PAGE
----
The origins of Tango are obscure. There are many theories, but ultimately it is impossible to discover the facts because the records don’t exist. Tango sprang from the poor and the disadvantaged, in tenement blocks and on street corners, amongst people whose lives usually leave little trace in the history books. The earliest evidence of Tango comes from the mid Nineteenth Century in Buenos Aires. Since then, the Tango movement has gone through many evolutions and seen many great interpreters. During the 50’s a young bandoneonista called Astor Piazzolla – who had stayed in the United States as a child, and later on studied classical composition in France – realized that it would be hard to have the success that he wanted by staying within the Tango tradition.
Taking elements of Tango, Jazz, and classical ideas, Piazzolla created what he called Tango Nuevo. He was determined that his music should be listened to rather than danced to. This cross fertilization with North American and European forms created something accessible and appealing to people all over, and garnered Piazzolla huge success in the rest of the world.
Many recent recordings are still heavily influenced or in some way inspired by Piazzolla, one of them being “A Tango Silhouette” by Tony Marino – whose maternal grandmother was actually born in Argentina. Marino came to Tango via his studies with musician and educator Bill DelGovenatore at Sam D’Amico’s Music store in South Philadelphia.
Bill exposed him to many forms of music including BeBop, Afro Cuban Jazz, Brazilian Jazz and many artists. Marino would later expand on those studies with Tom Lawton, another musician and educator. In 1997 he met Breno & Neusa Sauer, and took lessons from Breno, who taught him how to play the tango. He says that both Breno & Neusa were a huge influence in his music path to this album.
Marino also narrates an interesting piece of trivia, about his pursuit of Latin music: “In February of 1987 I heard an interview on the Philadelphia jazz radio station WRTI. The person being interviewed was Paquito D’Rivera. I remember him being funny and during the interview he said “there is a lot more to Latin music than people dancing with pineapples and bananas on their heads”. I remember laughing so hard and thinking this guy is really funny. I only heard the interview and I didn’t hear Paquito’s music until a few days later while driving home listing to WRTI. I remember hearing Paquito and thinking I must get that music.”
Tony Marino would later see Paquito D’Rivera perform live, and fall in love with a song, written by Diego Urcola, called “Blues For Astor”. So all of these events, together with Marino’s unbridled passion for performing music since the seventies, brings us to the 12 inspired tracks on “A Tango Silhouette”.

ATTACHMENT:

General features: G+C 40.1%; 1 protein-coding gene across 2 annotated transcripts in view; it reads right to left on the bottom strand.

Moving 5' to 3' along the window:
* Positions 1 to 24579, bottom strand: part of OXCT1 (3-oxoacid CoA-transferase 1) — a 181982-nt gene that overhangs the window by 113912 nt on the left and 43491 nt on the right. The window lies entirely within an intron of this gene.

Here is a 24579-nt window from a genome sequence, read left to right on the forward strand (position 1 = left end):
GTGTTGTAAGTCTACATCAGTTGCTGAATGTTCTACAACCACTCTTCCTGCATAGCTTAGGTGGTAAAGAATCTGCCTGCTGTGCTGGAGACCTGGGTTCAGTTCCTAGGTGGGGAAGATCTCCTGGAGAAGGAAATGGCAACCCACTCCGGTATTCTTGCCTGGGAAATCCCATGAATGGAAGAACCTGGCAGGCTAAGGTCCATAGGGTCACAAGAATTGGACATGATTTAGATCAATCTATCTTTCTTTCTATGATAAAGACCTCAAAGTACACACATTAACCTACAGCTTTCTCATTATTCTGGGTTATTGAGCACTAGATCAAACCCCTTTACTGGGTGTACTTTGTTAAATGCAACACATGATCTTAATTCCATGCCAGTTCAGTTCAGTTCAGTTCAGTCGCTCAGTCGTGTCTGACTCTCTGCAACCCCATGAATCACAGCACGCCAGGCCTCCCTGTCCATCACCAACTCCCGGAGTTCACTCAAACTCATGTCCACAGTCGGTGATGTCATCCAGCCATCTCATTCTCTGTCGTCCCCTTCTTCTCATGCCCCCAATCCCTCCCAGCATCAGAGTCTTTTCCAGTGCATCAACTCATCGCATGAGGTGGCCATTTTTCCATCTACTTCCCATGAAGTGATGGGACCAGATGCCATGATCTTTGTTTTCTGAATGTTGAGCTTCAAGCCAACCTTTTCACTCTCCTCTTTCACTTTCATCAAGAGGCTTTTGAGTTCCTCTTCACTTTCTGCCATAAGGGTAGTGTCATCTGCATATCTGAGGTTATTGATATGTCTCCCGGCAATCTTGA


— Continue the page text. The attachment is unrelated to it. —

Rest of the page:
Marino delivers the rhythms, the syncopations with emphasis on the offbeat, and the frequent use of melancholic minor keys, in a combination which is particularly distinctive of Tango’s qualities. In musical sensibility, Marino’s tango has a lot in common with jazz and classical music. Like Astor Piazzolla, Tony’s music is about innovation, the unexpected; the more you listen to it the more surprises and nuances it reveals.
The album is made up of the songs – “Day Break”, “Sylvana Gene and Stella Tango Medley” (a medley dedicated to Marino’s mother and to his friend and mentor Gene Hebert and his wife Stella), “Lucia” (a composition dedicated to his grandmother), “In the Shadows” (dedicated to people who are friends and family members of people who contribute to a person’s success), “The Chancery Place Tango” (inspired by Marino’s family when they lived in their home on Chancery Place), “Astor and Dizzy Tango Medley” (dedicated to Astor Piazzolla and Dizzy Gillespie).
The album continues with “Circles” (inspired by Hermeto Pascoal), “A Different Time” (starts and alternates between a waltz and a tango), “The Layback Tango” (a song his wife Kristina urged Tony to record), “The Death of a Romance” (a song title created by Marino’s daughter), “The Philly Tango Astornomical Medley” (dedicated to Marino’s hometown Philadelphia, and to Astor Piazzolla), the album close with “That’s It”. Lush harmonies, exquisite orchestrations and an exactness of detail make these performances flawless in every way. It is hypnotizingly seductive.
If Tony Marino’s work, is not yet a part of your musical language, it very well should be. The writing and arrangements transport the listener along an aural journey filled with emotional twists and turns. The musicianship is flawless in all parts, and Marino’s keyboards become both lyrical and almost visual at times. If you only acquire one album of original tango music for your collection this year, you could hardly do better than “A Tango Silhouette”.